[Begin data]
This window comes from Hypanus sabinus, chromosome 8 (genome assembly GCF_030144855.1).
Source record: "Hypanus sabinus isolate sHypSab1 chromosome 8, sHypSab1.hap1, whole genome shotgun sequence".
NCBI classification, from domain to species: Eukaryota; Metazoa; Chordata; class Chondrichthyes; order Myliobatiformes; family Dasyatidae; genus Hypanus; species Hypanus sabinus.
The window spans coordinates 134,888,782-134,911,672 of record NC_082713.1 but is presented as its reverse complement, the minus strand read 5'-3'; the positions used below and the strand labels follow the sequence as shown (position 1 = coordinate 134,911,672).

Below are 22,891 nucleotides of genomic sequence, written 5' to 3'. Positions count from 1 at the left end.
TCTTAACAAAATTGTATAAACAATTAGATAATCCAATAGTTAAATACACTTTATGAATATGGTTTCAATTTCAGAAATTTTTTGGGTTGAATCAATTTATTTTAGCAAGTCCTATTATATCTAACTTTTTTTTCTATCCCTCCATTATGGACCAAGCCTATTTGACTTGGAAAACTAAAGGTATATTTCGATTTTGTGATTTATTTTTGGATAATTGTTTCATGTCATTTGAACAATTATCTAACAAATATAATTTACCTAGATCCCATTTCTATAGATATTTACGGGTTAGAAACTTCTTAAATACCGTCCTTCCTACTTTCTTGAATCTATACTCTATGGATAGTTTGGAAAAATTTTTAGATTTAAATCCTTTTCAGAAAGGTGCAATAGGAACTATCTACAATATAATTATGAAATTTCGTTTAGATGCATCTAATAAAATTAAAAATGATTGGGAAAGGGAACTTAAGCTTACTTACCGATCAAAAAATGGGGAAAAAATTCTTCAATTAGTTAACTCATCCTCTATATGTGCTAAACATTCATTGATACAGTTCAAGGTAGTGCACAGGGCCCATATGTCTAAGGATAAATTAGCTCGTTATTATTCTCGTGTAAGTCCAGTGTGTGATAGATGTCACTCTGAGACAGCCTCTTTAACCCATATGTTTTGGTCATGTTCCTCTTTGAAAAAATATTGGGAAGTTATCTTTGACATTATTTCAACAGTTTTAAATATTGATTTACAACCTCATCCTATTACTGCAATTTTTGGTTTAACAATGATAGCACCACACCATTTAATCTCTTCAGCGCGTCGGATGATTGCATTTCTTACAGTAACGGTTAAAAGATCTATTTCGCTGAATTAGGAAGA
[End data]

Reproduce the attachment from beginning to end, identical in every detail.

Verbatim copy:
This window comes from Hypanus sabinus, chromosome 8 (genome assembly GCF_030144855.1).
Source record: "Hypanus sabinus isolate sHypSab1 chromosome 8, sHypSab1.hap1, whole genome shotgun sequence".
NCBI classification, from domain to species: Eukaryota; Metazoa; Chordata; class Chondrichthyes; order Myliobatiformes; family Dasyatidae; genus Hypanus; species Hypanus sabinus.
The window spans coordinates 134,888,782-134,911,672 of record NC_082713.1 but is presented as its reverse complement, the minus strand read 5'-3'; the positions used below and the strand labels follow the sequence as shown (position 1 = coordinate 134,911,672).

Below are 22,891 nucleotides of genomic sequence, written 5' to 3'. Positions count from 1 at the left end.
TCTTAACAAAATTGTATAAACAATTAGATAATCCAATAGTTAAATACACTTTATGAATATGGTTTCAATTTCAGAAATTTTTTGGGTTGAATCAATTTATTTTAGCAAGTCCTATTATATCTAACTTTTTTTTCTATCCCTCCATTATGGACCAAGCCTATTTGACTTGGAAAACTAAAGGTATATTTCGATTTTGTGATTTATTTTTGGATAATTGTTTCATGTCATTTGAACAATTATCTAACAAATATAATTTACCTAGATCCCATTTCTATAGATATTTACGGGTTAGAAACTTCTTAAATACCGTCCTTCCTACTTTCTTGAATCTATACTCTATGGATAGTTTGGAAAAATTTTTAGATTTAAATCCTTTTCAGAAAGGTGCAATAGGAACTATCTACAATATAATTATGAAATTTCGTTTAGATGCATCTAATAAAATTAAAAATGATTGGGAAAGGGAACTTAAGCTTACTTACCGATCAAAAAATGGGGAAAAAATTCTTCAATTAGTTAACTCATCCTCTATATGTGCTAAACATTCATTGATACAGTTCAAGGTAGTGCACAGGGCCCATATGTCTAAGGATAAATTAGCTCGTTATTATTCTCGTGTAAGTCCAGTGTGTGATAGATGTCACTCTGAGACAGCCTCTTTAACCCATATGTTTTGGTCATGTTCCTCTTTGAAAAAATATTGGGAAGTTATCTTTGACATTATTTCAACAGTTTTAAATATTGATTTACAACCTCATCCTATTACTGCAATTTTTGGTTTAACAATGATAGCACCACACCATTTAATCTCTTCAGCGCGTCGGATGATTGCATTTCTTACAGTAACGGTTAAAAGATCTATTTCGCTGAATTAGGAAGA